Monday, July 13, 2009

Strange stories about teeth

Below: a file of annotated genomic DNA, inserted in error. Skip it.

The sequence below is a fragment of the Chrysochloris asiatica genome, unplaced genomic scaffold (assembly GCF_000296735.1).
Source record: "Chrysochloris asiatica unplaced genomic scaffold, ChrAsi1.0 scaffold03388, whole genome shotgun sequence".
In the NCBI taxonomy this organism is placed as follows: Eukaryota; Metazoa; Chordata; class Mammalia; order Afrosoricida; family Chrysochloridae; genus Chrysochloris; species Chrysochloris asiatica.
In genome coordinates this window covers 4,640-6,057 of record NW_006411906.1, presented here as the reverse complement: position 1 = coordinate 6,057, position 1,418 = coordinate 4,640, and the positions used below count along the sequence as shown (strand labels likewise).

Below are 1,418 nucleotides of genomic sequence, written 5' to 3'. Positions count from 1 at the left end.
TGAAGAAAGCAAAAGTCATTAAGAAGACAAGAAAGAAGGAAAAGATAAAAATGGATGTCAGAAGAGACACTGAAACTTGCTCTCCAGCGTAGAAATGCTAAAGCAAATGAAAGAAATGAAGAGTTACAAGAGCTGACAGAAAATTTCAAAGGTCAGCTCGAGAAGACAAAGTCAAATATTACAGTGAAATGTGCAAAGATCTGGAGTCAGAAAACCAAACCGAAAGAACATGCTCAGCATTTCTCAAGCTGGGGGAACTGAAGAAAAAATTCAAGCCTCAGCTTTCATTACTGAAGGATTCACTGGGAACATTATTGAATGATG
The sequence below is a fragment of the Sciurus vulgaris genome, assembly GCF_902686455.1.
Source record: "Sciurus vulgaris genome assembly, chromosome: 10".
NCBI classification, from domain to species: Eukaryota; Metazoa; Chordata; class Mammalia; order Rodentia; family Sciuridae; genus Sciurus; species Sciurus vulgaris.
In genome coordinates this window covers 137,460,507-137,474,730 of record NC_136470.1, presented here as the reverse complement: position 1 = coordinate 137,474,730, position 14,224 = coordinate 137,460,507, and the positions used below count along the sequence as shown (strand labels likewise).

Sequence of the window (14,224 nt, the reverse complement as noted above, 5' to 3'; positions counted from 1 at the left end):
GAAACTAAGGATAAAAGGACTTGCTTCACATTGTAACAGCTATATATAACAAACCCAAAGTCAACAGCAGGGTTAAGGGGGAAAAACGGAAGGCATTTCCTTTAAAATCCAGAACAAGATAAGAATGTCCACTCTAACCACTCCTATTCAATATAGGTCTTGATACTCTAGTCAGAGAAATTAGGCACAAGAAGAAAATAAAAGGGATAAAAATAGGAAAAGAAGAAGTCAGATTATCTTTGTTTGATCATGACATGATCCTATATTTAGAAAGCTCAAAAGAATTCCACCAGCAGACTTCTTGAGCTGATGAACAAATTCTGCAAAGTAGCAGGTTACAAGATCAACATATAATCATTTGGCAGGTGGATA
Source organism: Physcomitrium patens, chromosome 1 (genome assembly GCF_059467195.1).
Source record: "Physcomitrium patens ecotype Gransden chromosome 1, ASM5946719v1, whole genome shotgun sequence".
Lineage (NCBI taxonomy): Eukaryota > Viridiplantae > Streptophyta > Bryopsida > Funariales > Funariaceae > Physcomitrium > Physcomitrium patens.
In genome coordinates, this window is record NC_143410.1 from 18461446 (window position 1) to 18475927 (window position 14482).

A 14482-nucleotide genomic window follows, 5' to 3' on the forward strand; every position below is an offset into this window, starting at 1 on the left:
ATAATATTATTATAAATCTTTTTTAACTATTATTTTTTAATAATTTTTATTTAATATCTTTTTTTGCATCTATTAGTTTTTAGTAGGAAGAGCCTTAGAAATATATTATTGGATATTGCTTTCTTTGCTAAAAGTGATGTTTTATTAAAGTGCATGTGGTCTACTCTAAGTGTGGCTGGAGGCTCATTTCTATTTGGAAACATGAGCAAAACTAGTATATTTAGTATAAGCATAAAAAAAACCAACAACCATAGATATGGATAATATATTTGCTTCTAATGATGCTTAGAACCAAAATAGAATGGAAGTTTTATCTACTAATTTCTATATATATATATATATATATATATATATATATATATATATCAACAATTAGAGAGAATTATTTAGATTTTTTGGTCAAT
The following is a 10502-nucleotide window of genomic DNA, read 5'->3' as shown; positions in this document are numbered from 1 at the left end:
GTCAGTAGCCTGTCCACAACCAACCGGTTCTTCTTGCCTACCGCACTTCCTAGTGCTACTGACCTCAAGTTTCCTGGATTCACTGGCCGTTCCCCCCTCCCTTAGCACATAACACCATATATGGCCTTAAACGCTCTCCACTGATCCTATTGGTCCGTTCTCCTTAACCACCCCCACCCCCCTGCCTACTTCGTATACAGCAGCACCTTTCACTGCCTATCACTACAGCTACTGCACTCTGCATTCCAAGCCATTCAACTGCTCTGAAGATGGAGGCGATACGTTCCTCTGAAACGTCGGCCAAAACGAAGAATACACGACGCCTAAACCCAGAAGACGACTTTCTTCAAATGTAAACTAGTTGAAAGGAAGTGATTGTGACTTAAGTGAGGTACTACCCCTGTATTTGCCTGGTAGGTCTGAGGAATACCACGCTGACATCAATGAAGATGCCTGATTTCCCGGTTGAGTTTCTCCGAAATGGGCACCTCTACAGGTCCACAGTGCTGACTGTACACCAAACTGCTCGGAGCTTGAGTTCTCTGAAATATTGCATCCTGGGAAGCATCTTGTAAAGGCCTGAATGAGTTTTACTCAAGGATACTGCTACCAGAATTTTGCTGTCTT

Here are some strange stories involving teeth. These are not weird news items about people leaving their dentures at the department store. They are about animals and - as always - there is show and tell... A few years ago, a story hit the weird news that a fish with human teeth had been caught in Texas (pictured above). The idea of its creepy anomaly was quickly debunked - it is a pacu and has teeth typical of frugivores and capable of cracking nuts and fruits... A megapiranha fossil originally collected in the early 1900s was rediscovered in a museum drawer in the 1980s and is now believed to be an evolutionary link between flesh-eating piranhas and their plant-eating cousins, the pacus. The pacu has 2 rows of square teeth and the piranha has a single row of triangular teeth, but the Megapiranha had teeth (pictured above) that were something in between - a zigzag pattern... The expression "rare as hen's teeth" stems from the fact that chickens grind their food with gizzards rather than chompers, but scientists have found a naturally-occuring mutant chicken called the Talpid that is equipped with teeth! The talpid specimen was collected 50 years ago, but its crocodilian teeth had not been examined. Now its genes that have lain dormant for 80 million years have been used to induce the growth of teeth in living chickens and may lead to the regrowth of human teeth... A fish, a bird, and now a mammal. This last story is about the slow loris, an Indonesian lemur I mentioned in my post on Prosimians. The slow loris is capable of moving quickly when it is alarmed, but does not jump and usually moves very deliberately. Unfortunately, it has good reasons to get away from its superstitious human predators. It is believed to protect new roads if buried beneath them and is used to prepare traditional medicines. Rather than speed, the slow loris's defense is venom that it stores in an elbow patch - it sucks the poison out and delivers a toxic bite. Illegal traders therefore remove their teeth with wire cutters before selling the live animals. International Animal Rescue has saved 31 toothless slow lorises and is trying to provide them with a healthy diet that they don't have to chew.

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